After Life

Movie Information

In Brief: A thoroughly fascinating movie about the bureaucratic process of what happens after we die. The film's basic idea of the dead having to choose one single memory to take with them into eternity is conceptually fanciful and rather (deliberately) mundane in execution. This latter aspect causes part of the movie to become a little pokey, but the overall experience of the film is unique.
Genre: Fantasy Drama
Director: Hirokazu Koreeda
Starring: Arata, Erika Oda, Susumu Terajima, Kyôko Kagawa, Kei Tani
Rated: NR

Japanese filmmaker Hirokazu Koreeda’s notion of the afterlife as a bureaucracy was hardly original in 1998. Ferenc Molnár’s play Liliom (and its several film versions) and Sutton Vane’s play Outward Bound (and its film versions — not to mention Tim Burton’s more fanciful Beetlejuice) all got there first. Koreeda’s film, however, is a very different proposition, though one that bears similarities to its predecessor. The difference lies in this film’s approach. People — or presumably their spirits — arrive at a rather rundown building where they are assigned a caseworker. The caseworker — over the course of a week — then helps them to choose one single moment from their lives to take with them and the one with which they’ll spend eternity. But it doesn’t end there. The chosen memories have to be rather laboriously made into short films by the caseworkers in a makeshift movie studio. It is only after the dead have viewed these crafted memories that they move on. Koreeda’s approach is very workmanlike and straightforward. There are no mystical trappings or indeed any kind of mysticism. It’s all very businesslike and any traditional ideas about heaven and hell have no place in it. Oh, there are mysteries — some of which the film gives up as it plays out — but none are quite what we expect from such a story. A great deal of the film is made up of mundane interview footage — or what seems mundane. The film’s strength lies in the way these interviews inevitably trigger our own thoughts on the matter. I suspect it is impossible to watch the film and not wander off into your own thoughts as to what memory you would choose — and consider the enormity of such a task. This takes the idea of “thought-provoking” into an entirely different realm. Unfortunately, the scenes of the transformation of the memories into film don’t really live up to the other sections of the movie, but that’s a fairly minor quibble when placed alongside the way the exploration of the idea gets under your skin and haunts you long after the film ends.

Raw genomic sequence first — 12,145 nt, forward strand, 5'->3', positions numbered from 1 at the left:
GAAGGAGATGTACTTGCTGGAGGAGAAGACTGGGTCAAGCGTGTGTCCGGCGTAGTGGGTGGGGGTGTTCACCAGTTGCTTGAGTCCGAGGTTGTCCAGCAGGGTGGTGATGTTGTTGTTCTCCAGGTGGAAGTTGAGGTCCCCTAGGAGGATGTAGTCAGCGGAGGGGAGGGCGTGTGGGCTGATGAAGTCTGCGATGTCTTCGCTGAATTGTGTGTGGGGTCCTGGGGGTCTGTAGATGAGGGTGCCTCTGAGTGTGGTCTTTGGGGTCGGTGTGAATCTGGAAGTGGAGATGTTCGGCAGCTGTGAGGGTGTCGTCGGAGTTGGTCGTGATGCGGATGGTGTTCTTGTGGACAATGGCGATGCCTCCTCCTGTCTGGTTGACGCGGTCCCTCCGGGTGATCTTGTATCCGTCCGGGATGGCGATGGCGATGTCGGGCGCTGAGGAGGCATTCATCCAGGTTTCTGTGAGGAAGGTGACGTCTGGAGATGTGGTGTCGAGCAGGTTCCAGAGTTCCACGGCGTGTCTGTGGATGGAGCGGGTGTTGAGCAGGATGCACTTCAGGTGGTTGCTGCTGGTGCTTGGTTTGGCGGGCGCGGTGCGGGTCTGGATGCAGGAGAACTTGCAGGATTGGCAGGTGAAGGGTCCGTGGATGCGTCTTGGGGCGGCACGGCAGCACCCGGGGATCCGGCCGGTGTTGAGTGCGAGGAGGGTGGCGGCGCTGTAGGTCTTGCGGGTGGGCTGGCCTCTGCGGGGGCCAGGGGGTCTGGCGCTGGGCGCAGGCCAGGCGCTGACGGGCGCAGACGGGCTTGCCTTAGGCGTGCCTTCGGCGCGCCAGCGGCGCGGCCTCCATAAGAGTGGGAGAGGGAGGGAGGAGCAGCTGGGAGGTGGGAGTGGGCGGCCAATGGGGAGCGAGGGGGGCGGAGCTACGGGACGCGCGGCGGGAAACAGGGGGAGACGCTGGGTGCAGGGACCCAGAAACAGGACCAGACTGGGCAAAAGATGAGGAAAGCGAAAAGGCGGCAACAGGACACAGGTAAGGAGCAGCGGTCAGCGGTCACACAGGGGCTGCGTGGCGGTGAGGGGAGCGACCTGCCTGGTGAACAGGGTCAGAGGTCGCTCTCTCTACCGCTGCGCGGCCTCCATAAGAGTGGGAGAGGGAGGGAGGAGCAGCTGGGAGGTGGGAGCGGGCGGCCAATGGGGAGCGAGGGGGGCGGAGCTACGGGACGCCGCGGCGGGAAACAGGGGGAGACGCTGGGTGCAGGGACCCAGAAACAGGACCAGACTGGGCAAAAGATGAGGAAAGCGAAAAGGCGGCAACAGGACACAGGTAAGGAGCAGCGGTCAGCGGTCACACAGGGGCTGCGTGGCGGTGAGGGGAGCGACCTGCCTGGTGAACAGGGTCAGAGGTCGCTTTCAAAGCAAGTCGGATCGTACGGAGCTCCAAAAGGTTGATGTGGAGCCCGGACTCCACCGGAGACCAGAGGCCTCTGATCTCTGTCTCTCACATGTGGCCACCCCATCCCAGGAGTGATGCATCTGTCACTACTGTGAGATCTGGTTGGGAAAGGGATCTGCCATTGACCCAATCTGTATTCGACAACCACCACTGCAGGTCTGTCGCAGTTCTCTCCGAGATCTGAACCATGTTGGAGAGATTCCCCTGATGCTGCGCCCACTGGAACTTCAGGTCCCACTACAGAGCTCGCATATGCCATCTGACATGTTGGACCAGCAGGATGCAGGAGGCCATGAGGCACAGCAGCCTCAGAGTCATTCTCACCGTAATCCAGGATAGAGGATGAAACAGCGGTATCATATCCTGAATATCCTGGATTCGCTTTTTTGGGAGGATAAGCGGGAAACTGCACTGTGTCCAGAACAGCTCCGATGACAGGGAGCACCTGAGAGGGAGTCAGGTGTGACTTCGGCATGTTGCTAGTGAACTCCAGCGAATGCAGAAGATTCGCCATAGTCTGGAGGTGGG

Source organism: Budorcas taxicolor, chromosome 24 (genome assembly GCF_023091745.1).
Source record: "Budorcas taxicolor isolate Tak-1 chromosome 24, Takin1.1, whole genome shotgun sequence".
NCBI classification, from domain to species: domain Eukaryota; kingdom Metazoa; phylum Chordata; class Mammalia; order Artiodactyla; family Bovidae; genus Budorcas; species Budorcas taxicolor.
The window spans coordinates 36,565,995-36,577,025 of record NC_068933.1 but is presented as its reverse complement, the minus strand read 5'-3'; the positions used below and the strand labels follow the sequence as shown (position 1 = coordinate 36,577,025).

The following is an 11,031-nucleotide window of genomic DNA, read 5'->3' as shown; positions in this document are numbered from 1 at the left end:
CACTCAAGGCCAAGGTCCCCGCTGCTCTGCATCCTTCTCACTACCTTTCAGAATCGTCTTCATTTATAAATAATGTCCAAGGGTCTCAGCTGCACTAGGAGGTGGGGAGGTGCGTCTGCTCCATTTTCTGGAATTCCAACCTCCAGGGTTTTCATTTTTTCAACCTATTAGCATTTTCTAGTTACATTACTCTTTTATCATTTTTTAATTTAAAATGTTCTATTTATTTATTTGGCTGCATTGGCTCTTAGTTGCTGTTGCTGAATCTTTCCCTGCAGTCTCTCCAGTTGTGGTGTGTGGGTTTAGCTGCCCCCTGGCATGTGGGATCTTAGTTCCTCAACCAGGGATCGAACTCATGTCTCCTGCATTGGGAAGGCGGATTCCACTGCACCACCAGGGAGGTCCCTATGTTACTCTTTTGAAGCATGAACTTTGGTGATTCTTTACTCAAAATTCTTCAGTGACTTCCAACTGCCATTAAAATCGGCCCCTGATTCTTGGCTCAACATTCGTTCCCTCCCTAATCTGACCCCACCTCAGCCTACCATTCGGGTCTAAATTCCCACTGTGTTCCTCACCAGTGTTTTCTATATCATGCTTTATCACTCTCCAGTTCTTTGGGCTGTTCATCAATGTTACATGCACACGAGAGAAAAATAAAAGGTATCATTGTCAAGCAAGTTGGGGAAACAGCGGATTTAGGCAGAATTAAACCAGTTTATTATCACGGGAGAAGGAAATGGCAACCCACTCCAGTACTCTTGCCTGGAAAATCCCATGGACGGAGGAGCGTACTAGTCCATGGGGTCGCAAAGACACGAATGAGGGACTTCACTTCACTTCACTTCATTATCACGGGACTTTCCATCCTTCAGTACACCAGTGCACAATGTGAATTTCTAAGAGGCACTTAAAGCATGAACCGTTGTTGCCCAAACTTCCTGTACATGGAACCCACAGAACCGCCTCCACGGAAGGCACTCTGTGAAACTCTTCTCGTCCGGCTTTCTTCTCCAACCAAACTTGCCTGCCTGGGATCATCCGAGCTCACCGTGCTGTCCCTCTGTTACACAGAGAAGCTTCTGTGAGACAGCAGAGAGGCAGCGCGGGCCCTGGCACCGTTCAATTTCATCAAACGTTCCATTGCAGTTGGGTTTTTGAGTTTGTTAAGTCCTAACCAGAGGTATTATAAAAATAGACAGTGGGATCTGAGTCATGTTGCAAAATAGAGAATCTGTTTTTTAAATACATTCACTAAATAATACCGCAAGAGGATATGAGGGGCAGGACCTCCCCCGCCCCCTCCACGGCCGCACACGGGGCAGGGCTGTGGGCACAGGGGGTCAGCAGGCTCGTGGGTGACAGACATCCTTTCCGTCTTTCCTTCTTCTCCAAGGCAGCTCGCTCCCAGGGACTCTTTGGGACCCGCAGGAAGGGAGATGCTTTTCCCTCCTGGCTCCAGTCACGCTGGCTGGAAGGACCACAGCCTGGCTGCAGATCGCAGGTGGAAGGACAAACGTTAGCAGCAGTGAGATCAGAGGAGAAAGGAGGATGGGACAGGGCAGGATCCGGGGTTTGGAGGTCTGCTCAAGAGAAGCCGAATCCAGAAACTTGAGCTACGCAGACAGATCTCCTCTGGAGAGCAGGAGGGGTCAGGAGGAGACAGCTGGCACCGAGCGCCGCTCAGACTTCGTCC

About Ken Hanke
Head film critic for Mountain Xpress from December 2000 until his death in June 2016. Author of books "Ken Russell's Films," "Charlie Chan at the Movies," "A Critical Guide to Horror Film Series," "Tim Burton: An Unauthorized Biography of the Filmmaker."

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